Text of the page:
A Music Studio in the Cloud
When your studio is the Internet, you're your own recording engineer, but Mantis offers a lot of help
This is part of IEEE Spectrum's 2010 Holiday Gift Guide.
For the music maker on your holiday gift list—whether it's your mezzo-soprano sister-in-law or that nephew in a pop band—is there a better gift than a few hours at a recording studio? Yes, there is—unlimited time at a recording studio. For US $50.
Indaba Music, a musical social network company based in New York City, has launched a Web-based recording and mixing app called Mantis; $50 buys a year's access to a growing library of loops, samples, and effects—created by professional studio musicians—and 5 gigabytes of storage space (Platinum subscribers get 50 GB).
Every other week, on average, a professional recording artist or musical project presents a new challenge to the community, says Indaba Music CEO Dan Zaccagnino. Last year, world-renowned cellist Yo-Yo Ma posted his track of the traditional melody "Dona Nobis Pacem" to Indaba's boards, and 350 Indaba subscribers recorded their own virtual duets. Ma selected his two favorite collaborations, earning the artists—a Colorado Springs handbell choir and a Canadian heavy-metal guitarist—studio time with Ma himself to record a live duet. This year rapper Snoop Dogg posted vocal tracks for his single "That Tree," which occasioned remixes in wildly different styles, including electronica, country and western, and sea chantey.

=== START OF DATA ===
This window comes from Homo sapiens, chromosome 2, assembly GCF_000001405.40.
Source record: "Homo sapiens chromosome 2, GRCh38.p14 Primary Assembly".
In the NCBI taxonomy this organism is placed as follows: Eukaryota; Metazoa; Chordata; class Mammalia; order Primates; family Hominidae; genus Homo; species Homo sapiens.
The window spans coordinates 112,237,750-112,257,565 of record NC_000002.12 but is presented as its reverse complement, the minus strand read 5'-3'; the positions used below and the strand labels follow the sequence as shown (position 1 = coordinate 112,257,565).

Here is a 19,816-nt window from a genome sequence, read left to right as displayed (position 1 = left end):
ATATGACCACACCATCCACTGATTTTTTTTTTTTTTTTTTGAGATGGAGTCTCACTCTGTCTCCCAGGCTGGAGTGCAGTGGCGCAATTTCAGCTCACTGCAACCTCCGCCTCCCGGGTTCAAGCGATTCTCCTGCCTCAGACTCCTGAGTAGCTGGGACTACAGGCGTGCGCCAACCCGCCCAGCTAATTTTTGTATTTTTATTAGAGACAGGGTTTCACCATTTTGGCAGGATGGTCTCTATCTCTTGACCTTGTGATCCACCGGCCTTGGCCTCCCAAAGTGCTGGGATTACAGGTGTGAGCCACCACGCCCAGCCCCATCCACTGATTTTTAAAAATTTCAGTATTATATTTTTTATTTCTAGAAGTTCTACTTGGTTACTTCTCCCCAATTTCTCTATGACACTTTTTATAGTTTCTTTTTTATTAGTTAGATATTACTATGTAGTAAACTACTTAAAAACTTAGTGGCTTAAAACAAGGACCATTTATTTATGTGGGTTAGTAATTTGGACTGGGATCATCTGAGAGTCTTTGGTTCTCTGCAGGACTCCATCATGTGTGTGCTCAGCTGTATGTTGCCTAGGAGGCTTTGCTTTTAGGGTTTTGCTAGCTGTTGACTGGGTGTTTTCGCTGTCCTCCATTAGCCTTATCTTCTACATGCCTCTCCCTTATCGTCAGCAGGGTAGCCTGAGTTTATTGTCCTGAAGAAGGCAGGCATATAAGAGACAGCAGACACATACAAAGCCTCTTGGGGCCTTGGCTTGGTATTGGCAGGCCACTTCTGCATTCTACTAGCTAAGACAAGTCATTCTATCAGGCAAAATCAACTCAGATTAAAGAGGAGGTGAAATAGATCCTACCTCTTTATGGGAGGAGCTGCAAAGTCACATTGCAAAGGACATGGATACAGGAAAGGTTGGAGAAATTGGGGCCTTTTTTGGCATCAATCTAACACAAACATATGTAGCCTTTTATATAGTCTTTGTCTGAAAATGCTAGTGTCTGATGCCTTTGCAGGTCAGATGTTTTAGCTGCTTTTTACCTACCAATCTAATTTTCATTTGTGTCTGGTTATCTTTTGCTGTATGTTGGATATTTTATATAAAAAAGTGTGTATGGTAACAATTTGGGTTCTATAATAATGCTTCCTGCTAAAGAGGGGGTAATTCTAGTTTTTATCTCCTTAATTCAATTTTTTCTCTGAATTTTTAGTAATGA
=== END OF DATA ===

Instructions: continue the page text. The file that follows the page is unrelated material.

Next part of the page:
The social networking of music doesn't stop there. Record a guitar track on Mantis, add a dab of reverb or distortion from its library of effects, and a few clicks later you can post the track to Indaba's member boards for its 500 000 subscribers around the world who might want to mix in their own instrumental or vocal tracks.
The nascent session then becomes a kind of help-wanted ad for like-minded session players. Maybe it's the nugget of a power-pop gem that draws another member's Fountains of Wayne–influenced rhythm section, or a toe-tapping bluegrass number that's calling out for an Alison Krauss–style fiddler to bring it on home.